Saturday was a busy day at the Bath Children’s Literature Festival. It marked the first YA Day that they’ve had, and there were lots of fantastic authors there to kick it off.
Tough Stuff! brought together three great authors, Meg Rosoff (How I Live Now, Beck), Kevin Brooks (Bunker Diary, Born Scared) and Clare Furniss (The Year of the Rat, How Not to Disappear), to discuss how far YA books can go, what’s off limits, and what’s not.
The tough stuff
Beck – A story written by Mal Peet and finished by Meg Rosoff. It covers the life of Beck, a young black man during the Depression, as he suffers through abuse and hardship.
Born Scared – Kevin Brooks’ latest novel is about a 13-year-old boy who is scared of everything. He has to make his own quest against his anxiety, to get to his mother.
How Not To Disappear – Clare Furniss’ novel explores the relationship and struggles between Hattie and her great aunt, as they deal with dementia and the future of an unexpected pregnancy.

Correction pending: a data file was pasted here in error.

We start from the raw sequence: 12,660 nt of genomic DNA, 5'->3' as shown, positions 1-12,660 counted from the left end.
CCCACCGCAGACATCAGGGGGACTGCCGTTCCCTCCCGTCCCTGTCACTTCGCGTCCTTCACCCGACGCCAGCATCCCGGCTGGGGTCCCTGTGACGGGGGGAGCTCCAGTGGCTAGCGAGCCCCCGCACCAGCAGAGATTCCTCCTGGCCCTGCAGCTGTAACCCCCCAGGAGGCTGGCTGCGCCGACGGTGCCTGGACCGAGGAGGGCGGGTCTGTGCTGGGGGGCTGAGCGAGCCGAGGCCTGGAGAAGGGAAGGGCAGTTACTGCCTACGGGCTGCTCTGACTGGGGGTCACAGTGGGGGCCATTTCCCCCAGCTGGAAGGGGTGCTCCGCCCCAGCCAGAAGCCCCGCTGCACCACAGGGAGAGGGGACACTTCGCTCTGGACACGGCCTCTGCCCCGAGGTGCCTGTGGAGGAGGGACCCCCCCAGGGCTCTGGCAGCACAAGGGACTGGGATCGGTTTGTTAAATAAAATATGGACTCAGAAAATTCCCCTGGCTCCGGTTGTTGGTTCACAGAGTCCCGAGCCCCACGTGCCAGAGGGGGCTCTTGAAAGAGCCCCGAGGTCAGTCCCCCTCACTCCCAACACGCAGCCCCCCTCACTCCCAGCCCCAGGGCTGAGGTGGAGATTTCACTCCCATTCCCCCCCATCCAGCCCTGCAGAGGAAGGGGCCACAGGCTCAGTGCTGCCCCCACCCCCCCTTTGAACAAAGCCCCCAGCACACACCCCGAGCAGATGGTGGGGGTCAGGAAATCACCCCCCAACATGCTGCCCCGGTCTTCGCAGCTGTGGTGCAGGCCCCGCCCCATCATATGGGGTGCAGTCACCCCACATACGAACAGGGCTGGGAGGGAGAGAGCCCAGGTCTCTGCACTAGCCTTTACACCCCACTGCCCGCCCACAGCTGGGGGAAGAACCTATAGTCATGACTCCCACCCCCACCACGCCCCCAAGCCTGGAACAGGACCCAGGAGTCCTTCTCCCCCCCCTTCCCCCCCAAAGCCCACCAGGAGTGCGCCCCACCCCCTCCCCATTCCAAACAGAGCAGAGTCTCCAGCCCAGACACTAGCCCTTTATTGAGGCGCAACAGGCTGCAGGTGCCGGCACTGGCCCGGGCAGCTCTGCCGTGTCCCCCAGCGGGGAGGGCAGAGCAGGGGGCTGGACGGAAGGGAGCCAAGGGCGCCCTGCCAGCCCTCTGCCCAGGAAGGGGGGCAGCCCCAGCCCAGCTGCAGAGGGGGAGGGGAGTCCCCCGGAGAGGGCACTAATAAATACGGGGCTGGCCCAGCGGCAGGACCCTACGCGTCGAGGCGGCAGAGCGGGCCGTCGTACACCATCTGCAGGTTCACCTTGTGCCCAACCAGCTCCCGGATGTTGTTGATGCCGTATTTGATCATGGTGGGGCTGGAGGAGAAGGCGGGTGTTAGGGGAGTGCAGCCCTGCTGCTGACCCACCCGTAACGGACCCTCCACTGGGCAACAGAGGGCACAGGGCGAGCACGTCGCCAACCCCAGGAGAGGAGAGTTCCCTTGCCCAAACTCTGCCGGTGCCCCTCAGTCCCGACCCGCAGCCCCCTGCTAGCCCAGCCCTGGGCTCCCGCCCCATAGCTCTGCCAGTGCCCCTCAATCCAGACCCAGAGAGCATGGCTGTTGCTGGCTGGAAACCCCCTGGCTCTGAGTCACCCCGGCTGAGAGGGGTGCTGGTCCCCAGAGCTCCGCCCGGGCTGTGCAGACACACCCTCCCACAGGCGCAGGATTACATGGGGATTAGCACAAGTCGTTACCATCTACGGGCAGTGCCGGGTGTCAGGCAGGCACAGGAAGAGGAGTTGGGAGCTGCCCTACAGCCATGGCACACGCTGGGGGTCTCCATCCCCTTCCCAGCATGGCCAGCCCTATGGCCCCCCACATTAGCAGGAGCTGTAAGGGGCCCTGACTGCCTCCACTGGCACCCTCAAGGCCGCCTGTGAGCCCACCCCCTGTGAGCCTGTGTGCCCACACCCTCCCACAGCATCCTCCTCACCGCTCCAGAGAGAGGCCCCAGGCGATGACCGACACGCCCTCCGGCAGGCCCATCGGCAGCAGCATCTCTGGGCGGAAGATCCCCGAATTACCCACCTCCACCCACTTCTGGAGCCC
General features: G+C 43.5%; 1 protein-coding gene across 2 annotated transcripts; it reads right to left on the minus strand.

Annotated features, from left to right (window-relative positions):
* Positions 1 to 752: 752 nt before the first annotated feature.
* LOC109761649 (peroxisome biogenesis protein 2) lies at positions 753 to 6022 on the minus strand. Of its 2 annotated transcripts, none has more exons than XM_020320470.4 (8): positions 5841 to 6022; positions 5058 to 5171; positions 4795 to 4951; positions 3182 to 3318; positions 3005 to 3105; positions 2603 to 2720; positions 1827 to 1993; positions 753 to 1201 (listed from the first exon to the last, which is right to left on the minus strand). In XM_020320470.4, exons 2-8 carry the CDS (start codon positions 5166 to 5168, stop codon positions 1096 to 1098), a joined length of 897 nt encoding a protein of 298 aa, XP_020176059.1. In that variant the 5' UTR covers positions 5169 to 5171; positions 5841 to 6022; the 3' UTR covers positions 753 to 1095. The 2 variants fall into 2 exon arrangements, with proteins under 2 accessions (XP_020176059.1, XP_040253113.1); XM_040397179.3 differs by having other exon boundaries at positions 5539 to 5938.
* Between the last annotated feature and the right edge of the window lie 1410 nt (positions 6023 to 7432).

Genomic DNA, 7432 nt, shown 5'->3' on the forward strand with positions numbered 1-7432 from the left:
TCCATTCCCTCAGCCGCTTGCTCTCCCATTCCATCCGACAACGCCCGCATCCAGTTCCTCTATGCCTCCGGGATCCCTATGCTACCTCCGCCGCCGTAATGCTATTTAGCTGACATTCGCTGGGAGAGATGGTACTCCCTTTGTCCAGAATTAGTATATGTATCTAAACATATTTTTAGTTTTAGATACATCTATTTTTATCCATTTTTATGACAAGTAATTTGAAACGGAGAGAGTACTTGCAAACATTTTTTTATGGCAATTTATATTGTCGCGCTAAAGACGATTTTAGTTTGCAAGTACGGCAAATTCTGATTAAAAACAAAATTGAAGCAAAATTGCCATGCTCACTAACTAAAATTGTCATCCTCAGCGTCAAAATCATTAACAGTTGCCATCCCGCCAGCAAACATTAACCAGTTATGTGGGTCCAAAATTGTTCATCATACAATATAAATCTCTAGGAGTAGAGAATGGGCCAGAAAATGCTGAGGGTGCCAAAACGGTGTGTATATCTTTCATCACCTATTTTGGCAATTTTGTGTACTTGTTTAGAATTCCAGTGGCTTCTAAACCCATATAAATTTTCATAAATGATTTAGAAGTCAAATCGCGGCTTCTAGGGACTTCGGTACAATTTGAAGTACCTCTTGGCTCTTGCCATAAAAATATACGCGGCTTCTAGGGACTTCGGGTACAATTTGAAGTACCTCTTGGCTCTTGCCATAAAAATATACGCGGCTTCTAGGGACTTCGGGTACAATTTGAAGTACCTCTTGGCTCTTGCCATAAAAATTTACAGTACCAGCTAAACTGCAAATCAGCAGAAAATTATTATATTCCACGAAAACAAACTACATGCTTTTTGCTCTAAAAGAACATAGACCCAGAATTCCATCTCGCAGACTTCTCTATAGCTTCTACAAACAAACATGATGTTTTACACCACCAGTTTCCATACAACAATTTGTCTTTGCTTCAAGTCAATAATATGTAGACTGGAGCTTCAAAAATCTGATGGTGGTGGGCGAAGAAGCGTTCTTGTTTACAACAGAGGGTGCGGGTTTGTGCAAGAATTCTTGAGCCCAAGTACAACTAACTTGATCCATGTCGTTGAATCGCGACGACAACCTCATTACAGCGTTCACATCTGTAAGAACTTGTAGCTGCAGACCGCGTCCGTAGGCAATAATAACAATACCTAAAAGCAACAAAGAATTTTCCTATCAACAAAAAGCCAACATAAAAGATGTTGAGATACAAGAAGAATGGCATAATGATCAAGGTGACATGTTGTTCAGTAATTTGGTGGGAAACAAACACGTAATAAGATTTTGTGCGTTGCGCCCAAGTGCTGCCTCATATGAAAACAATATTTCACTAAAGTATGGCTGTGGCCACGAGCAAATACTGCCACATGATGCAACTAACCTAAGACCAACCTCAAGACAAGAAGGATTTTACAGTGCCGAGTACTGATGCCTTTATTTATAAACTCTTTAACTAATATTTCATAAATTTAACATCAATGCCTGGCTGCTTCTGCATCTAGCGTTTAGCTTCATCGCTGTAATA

Tackling the tough stuff
Choosing to write about hard hitting issues can, in itself, cause issues. Editors and publishers can be cautious when some topics are broached in fiction. Bunker Diary was written ten years ago but refused by lots of people because there was no hope in the book. Things don’t always end happily ever after, so why should a book be any different?
Nothing should be off limits in writing, as long as you do it sensitively and for the right reasons. While your idea might not sound like a “safe” topic, when written well the end result will be very different from the original pitch.
There’s an expectation that you’re a teacher for young adults. You shouldn’t put your own agenda across, that’s not what a book is for. It’s not a message. You experience it and it becomes what you want it to be. – Kevin Brooks
If you’re writing specifically for agendas, where do you stop?
You’re exploring something. You’re not going to make a good book if you’re preaching your “answer” to everyone. – Clare Furniss
YA is a fascinating time to write about, it changes your world view, and you begin to realise that everyone lives their lives in a very different way to you. Writing about the tough stuff for the teen/YA audience helps to broaden the reader’s awareness, and further diversity.
Everybody makes categories for age groups. The best books go in a horizontal band. It doesn’t matter who you write them for, if they’re really good, they’re really good. – Meg Rosoff